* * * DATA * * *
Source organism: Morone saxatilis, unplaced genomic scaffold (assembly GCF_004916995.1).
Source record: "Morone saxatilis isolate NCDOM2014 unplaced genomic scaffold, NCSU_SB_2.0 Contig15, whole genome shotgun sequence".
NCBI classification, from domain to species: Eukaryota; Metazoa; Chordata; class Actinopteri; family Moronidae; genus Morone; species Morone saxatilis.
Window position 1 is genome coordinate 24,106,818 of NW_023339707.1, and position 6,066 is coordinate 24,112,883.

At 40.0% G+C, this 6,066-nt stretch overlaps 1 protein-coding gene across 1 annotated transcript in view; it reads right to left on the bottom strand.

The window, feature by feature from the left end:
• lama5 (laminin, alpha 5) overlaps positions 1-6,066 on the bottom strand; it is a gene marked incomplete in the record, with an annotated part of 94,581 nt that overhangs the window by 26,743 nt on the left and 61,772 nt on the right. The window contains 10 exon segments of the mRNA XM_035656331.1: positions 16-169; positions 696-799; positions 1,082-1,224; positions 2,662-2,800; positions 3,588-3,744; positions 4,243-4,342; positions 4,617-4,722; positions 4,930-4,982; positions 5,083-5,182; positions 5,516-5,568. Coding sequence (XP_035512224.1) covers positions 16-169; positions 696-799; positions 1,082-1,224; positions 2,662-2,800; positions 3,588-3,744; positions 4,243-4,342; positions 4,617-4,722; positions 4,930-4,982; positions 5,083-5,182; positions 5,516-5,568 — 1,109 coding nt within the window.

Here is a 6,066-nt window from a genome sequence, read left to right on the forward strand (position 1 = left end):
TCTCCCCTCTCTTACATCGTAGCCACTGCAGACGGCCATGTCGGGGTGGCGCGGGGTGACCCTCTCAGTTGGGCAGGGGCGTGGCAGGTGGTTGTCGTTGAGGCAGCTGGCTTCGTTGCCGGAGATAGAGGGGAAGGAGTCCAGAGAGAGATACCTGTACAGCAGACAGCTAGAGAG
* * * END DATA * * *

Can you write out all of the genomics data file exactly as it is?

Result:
Source organism: Morone saxatilis, unplaced genomic scaffold (assembly GCF_004916995.1).
Source record: "Morone saxatilis isolate NCDOM2014 unplaced genomic scaffold, NCSU_SB_2.0 Contig15, whole genome shotgun sequence".
NCBI classification, from domain to species: Eukaryota; Metazoa; Chordata; class Actinopteri; family Moronidae; genus Morone; species Morone saxatilis.
Window position 1 is genome coordinate 24,106,818 of NW_023339707.1, and position 6,066 is coordinate 24,112,883.

At 40.0% G+C, this 6,066-nt stretch overlaps 1 protein-coding gene across 1 annotated transcript in view; it reads right to left on the bottom strand.

The window, feature by feature from the left end:
• lama5 (laminin, alpha 5) overlaps positions 1-6,066 on the bottom strand; it is a gene marked incomplete in the record, with an annotated part of 94,581 nt that overhangs the window by 26,743 nt on the left and 61,772 nt on the right. The window contains 10 exon segments of the mRNA XM_035656331.1: positions 16-169; positions 696-799; positions 1,082-1,224; positions 2,662-2,800; positions 3,588-3,744; positions 4,243-4,342; positions 4,617-4,722; positions 4,930-4,982; positions 5,083-5,182; positions 5,516-5,568. Coding sequence (XP_035512224.1) covers positions 16-169; positions 696-799; positions 1,082-1,224; positions 2,662-2,800; positions 3,588-3,744; positions 4,243-4,342; positions 4,617-4,722; positions 4,930-4,982; positions 5,083-5,182; positions 5,516-5,568 — 1,109 coding nt within the window.

Here is a 6,066-nt window from a genome sequence, read left to right on the forward strand (position 1 = left end):
TCTCCCCTCTCTTACATCGTAGCCACTGCAGACGGCCATGTCGGGGTGGCGCGGGGTGACCCTCTCAGTTGGGCAGGGGCGTGGCAGGTGGTTGTCGTTGAGGCAGCTGGCTTCGTTGCCGGAGATAGAGGGGAAGGAGTCCAGAGAGAGATACCTGTACAGCAGACAGCTAGAGAG